Want to know more? One of my favorite resources for early literacy storytimes is Early Literacy Storytimes @ Your Library by Saroj Nadkarni Ghoting and Pamela Martin-Diaz. The ECRR website has lots of resources for parent/caregiver workshops. And, of course, you should check out ELSIE. Anyone else have some early literacy tips or resources??

Friday, January 11, 2008

Book Review: Elijah of Buxton

Elijah of Buxton by Christopher Paul Curtis. Grades 5 and up.

Elijah of Buxton is one of the books that has gotten heavy, heavy Newbery buzz this year. It's already won the 2008 Scott O'Dell Award for Historical Fiction. Mr. Curtis has won a Newbery and a Coretta Scott King Award for Bud, Not Buddy and a Newbery Honor and a Coretta Scott King Honor for The Watsons Go to Birmingham - 1963. Elijah's been on many a Mock Newbery list and gotten tons of good reviews. To be honest, when a book or a movie has gotten that much buzz, I ready myself for disappointment. Everyone's raving about it and I can just tell that I'm going to be the one person in all of creation who didn't like it.

Not so with Elijah of Buxton. I loved it. Loved it.

From the first chapter, this book had me laughing out loud. Elijah's voice is real and instantly likeable. Told in the first person by Elijah Freeman, the first freeborn person in the settlement of Buxton in Canada West, this story begins with stories about everyday life in Buxton. Elijah is 11 years old and what his mama calls "fra-gile". He's skittish and sensitive and likely to run off if something scares him or cry if something sad or emotional is happening. The story is set in 1859, so slavery is still going on down in America. The people of Buxton are freed or escaped slaves and kids like Elijah who were born into freedom in Canada.

The first half of the book is mostly light-hearted - tales of Elijah fishing, going to school, getting duped by a dubious characters he calls "the Preacher". I found it laugh-out-loud funny. The second half of the book takes a darker turn. Elijah (and the audience) must confront some realities about slavery. Realities that were easy to deny when he was a freeborn boy safe in Canada. And Elijah must face his fears - his "fra-gility"- when he's called on to help some people who really need it. It's a powerful story with memorable characters.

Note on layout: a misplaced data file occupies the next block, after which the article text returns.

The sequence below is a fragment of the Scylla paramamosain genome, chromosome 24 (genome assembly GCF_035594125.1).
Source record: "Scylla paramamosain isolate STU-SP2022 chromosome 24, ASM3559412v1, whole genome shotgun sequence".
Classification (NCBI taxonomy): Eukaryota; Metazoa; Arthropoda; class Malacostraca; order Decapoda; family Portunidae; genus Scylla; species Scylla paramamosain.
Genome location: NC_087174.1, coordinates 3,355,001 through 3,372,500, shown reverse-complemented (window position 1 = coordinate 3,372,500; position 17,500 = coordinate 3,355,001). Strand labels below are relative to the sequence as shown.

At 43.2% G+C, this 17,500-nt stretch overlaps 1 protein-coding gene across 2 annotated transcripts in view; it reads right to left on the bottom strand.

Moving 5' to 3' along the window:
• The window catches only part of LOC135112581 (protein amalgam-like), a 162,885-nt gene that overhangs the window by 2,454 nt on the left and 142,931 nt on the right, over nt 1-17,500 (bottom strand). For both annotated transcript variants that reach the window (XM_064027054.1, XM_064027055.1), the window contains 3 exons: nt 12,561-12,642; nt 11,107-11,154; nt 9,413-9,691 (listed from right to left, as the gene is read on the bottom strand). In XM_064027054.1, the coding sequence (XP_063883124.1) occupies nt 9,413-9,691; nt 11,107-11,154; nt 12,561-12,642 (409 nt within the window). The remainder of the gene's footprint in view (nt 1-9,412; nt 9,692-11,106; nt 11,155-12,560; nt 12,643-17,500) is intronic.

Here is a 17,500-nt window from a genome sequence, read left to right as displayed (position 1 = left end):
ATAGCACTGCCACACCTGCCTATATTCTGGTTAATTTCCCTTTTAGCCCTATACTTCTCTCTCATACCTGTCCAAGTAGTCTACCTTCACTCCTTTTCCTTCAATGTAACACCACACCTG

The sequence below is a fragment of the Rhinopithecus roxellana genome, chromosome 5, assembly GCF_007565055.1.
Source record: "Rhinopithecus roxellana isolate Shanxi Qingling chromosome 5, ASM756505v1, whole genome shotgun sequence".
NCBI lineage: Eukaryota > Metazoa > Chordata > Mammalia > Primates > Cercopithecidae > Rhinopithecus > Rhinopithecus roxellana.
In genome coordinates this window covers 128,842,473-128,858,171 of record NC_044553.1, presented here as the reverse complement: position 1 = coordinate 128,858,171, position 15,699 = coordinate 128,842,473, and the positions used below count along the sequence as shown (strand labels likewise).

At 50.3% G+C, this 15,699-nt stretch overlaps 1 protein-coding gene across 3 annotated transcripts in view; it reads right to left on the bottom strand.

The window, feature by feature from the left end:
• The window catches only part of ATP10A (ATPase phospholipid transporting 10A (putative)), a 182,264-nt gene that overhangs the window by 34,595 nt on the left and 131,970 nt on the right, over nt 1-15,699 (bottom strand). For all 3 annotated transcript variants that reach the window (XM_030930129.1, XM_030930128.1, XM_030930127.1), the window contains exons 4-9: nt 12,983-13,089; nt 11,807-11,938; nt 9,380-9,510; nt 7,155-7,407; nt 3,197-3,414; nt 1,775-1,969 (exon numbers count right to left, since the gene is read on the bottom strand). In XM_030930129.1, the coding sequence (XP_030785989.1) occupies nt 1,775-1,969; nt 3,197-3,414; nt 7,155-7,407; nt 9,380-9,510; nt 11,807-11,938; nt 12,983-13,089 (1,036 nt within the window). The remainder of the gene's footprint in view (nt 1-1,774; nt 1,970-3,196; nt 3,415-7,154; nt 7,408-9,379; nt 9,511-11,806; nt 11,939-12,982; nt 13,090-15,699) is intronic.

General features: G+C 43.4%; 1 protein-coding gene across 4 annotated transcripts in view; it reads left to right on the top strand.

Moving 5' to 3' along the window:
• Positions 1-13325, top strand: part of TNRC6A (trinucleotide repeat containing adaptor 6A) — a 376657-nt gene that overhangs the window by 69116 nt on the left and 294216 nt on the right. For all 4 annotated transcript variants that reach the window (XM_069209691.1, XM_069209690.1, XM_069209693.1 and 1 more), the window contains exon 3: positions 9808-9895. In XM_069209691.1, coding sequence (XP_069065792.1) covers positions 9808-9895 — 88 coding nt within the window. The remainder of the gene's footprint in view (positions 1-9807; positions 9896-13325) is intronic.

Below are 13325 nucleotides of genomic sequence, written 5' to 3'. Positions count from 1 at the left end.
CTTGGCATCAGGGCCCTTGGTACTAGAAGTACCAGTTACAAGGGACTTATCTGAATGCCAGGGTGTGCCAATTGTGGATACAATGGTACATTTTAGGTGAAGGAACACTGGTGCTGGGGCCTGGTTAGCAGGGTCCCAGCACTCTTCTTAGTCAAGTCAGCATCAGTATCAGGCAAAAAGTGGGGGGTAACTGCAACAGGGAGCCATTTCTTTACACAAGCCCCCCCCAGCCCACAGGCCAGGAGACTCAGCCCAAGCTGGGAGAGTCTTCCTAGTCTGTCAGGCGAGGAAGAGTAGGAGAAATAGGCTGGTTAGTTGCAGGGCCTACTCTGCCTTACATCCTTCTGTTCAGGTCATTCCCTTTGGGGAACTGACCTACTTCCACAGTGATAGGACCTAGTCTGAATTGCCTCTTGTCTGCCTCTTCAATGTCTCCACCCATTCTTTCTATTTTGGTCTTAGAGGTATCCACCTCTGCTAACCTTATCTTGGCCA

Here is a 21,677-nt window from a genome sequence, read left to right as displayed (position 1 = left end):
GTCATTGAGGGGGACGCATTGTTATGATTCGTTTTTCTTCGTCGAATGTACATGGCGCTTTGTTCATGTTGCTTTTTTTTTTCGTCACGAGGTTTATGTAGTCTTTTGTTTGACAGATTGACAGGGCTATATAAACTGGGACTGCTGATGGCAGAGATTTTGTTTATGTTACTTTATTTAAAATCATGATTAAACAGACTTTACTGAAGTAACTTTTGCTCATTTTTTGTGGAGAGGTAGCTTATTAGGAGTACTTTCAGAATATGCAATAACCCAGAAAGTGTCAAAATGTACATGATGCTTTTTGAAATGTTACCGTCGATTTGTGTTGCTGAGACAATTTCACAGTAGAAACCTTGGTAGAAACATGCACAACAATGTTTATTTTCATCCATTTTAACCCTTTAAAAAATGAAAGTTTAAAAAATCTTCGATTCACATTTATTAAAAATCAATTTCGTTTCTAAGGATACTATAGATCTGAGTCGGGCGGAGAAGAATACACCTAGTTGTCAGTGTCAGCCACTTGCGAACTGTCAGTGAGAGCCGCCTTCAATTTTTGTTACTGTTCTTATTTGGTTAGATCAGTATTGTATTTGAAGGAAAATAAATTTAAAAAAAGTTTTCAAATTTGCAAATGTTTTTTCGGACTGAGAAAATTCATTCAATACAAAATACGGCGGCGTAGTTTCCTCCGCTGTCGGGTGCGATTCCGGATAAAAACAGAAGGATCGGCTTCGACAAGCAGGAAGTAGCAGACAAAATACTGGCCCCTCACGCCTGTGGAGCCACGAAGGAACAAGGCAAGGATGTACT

One of the things that impressed me most when I was reading was language. The story is written in dialect, which in itself shows the important of language to the author. I didn't find it cumbersome and, in fact, I found it rather beautiful. I constantly found myself reading passages out loud to hear how they sounded. Throughout the book, Elijah talks about "growned-up talk", about how adults don't seem to say what they actually mean, but instead have a secret code that only they seem to understand. This culminates at the end of the book when Elijah realizes that maybe he actually can understand some of this adult-speak.

Misunderstandings about language also show how important it is. At one point near the beginning, Elijah and his best friend misunderstand the phrase "Familiarity breeds contempt", with hilarious results at their school house. Later, Elijah really learns a lesson about familiarity breeding contempt when he uses the n word in front of an adult in the community. Reading and writing are important tools that Elijah has. They are especially important because many of the adults in the community of Buxton are not able to read or write.

This emphasis on language even takes me back to Tasting the Sky, which I recently read. It's amazing and awesome how two such different books (and cultures) can have something in common...

Elijah of Buxton... I laughed, I cried, I went home happy (and recommended it to pretty much everyone). If you've been meaning to read this one, do yourself a favor and wait no longer!

(OH, and this is also one of my books for the Expanding Horizons challenge... wahoo!)

Thursday, January 10, 2008

Book Review: Tasting the Sky

Tasting the Sky by Ibtisam Barakat. Grades 4 and up.

I read Ms. Barakat's gorgeous memoir as part of the Expanding Horizons Challenge. The bulk of this poetic book details her childhood in Israel, starting with the Six-Day War in 1967 when she was three and a half and ending in 1971. As a young girl, the author endured some horrifying events, such as being forced to flee her home and being separated from her family. I would venture to say that the majority of American children have not had to endure such things.

However, one of the things that really struck me about this book is that not all the memories are horrifying or even sad. Certainly life was not easy for the Barakats, living as refugees with soldiers marching by their house. But throughout it all, the family stuck together. There is a strong sense of family, even when they are forced from the place that they call home. Although Ibtisam endured hardships, she also was delighted to go to school and loved learning and writing. She played with her brothers and sister. There is a lot here that kids can relate to.

I think that's what makes this book such a strong starting-off point for discussions about the Israel-Palestine conflict. Ibtisam grew up in a world much different from one that many American children know, yet in many ways she was just the same as any other child.

In the historical note (I love authors' notes... and there is also a map... I love maps), Ms. Barakat says:

To learn more about the Middle East, and to deepen our understanding of both Palestinians and Israelis, it helps to share stories. Mine is one of many. Together, these stories can show us how all people are interdependent and have the same basic needs. Together, these stories may inspire us to join hearts and minds so that, with our collective wisdom, a solution for this conflict - and any other - is possible. (pg. x)

I cannot agree with these words more and I think Ms. Barakat has done an excellent job of sharing her story in an accessible way. (On a personal note, I identified with her from the beginning because she had pen pals... I had a great number of pen pals when I was a teenager, although I did not get detained by soldiers coming home from the mailbox...)